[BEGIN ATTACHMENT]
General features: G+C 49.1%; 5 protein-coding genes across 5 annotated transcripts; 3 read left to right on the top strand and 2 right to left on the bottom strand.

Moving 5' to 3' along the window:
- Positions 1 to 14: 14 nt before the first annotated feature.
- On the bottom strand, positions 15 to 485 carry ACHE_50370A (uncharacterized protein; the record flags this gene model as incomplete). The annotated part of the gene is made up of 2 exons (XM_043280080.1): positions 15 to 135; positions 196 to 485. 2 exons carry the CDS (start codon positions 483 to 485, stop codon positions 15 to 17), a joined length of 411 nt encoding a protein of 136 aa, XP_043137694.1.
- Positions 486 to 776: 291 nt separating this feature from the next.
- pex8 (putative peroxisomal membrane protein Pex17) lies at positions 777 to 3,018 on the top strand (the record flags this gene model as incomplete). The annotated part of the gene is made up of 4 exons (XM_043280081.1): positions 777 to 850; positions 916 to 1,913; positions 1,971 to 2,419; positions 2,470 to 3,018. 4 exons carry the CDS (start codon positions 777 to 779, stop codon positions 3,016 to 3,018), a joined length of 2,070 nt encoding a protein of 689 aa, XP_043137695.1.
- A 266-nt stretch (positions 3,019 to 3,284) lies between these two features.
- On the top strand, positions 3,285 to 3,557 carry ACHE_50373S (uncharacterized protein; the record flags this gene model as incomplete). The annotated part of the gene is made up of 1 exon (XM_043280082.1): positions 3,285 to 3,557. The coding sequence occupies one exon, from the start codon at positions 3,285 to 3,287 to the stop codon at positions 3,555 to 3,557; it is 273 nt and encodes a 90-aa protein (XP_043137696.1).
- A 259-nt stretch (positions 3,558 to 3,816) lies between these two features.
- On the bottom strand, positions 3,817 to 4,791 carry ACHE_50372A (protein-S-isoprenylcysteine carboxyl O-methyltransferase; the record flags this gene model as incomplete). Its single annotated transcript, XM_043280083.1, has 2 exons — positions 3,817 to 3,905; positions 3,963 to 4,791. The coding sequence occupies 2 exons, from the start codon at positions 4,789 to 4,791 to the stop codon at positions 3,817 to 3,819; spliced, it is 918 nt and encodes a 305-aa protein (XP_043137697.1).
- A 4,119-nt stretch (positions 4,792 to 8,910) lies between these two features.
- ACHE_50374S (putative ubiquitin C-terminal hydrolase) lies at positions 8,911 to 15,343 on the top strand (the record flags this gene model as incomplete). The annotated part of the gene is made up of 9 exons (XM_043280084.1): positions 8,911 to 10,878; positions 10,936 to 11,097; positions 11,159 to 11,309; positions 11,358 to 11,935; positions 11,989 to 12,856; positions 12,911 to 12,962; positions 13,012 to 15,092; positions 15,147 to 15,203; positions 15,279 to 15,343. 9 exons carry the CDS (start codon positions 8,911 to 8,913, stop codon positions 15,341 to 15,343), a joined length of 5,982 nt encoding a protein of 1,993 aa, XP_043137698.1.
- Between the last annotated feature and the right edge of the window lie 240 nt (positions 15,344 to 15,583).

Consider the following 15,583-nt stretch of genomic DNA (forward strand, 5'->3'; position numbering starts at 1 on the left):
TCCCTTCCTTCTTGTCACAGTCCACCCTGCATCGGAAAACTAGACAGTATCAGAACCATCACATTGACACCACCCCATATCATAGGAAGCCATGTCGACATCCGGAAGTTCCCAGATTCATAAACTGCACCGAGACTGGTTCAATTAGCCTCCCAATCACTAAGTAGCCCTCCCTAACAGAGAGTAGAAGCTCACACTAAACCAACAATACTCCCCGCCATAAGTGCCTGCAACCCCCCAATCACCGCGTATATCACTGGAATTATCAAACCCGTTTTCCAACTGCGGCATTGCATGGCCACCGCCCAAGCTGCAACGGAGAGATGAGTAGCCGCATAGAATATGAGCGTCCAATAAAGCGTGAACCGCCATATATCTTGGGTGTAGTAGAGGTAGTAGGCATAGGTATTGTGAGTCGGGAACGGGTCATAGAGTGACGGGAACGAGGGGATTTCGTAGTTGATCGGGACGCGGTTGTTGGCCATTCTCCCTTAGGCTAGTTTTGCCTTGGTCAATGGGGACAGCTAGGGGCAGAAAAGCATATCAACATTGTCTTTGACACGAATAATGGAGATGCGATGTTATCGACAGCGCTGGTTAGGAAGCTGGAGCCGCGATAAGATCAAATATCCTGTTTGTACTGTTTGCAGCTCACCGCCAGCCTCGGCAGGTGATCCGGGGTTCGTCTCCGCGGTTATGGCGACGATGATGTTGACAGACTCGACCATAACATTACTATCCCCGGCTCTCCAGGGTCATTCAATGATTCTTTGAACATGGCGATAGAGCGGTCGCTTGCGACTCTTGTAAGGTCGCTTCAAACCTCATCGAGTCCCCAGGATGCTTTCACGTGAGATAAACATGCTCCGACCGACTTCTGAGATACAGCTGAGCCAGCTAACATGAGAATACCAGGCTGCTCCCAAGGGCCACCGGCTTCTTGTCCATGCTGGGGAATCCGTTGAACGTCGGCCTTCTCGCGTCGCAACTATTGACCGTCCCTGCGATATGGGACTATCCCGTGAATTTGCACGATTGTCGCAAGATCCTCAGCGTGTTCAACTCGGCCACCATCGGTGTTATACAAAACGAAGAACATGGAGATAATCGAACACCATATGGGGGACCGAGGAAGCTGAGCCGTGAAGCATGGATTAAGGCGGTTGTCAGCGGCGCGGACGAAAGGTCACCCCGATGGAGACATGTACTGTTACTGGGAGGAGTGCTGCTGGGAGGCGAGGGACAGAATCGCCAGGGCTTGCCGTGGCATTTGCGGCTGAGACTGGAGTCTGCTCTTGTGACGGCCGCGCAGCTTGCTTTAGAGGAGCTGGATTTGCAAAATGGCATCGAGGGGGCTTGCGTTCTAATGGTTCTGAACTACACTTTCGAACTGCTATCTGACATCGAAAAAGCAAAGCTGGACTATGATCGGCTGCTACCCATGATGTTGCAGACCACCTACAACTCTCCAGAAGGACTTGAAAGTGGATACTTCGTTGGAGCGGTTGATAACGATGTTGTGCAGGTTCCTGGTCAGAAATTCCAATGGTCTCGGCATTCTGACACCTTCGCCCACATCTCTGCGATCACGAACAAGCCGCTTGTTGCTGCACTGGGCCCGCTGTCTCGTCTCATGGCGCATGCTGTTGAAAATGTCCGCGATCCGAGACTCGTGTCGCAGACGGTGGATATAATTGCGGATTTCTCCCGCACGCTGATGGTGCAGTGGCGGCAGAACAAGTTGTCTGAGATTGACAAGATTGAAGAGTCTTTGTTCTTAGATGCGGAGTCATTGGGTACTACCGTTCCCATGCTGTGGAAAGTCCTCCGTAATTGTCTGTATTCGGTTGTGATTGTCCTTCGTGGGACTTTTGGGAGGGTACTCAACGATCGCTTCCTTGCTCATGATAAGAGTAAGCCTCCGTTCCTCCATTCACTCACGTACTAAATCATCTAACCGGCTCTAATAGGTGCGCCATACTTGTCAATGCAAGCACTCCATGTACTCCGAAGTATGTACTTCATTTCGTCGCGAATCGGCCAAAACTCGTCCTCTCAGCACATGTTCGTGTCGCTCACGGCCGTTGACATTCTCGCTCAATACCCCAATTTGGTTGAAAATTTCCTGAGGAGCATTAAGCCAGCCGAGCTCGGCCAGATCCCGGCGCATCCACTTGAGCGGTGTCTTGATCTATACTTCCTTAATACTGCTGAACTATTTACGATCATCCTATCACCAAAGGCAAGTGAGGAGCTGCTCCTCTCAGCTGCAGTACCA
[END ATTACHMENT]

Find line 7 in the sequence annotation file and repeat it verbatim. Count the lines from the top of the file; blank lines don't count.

- A 266-nt stretch (positions 3,019 to 3,284) lies between these two features.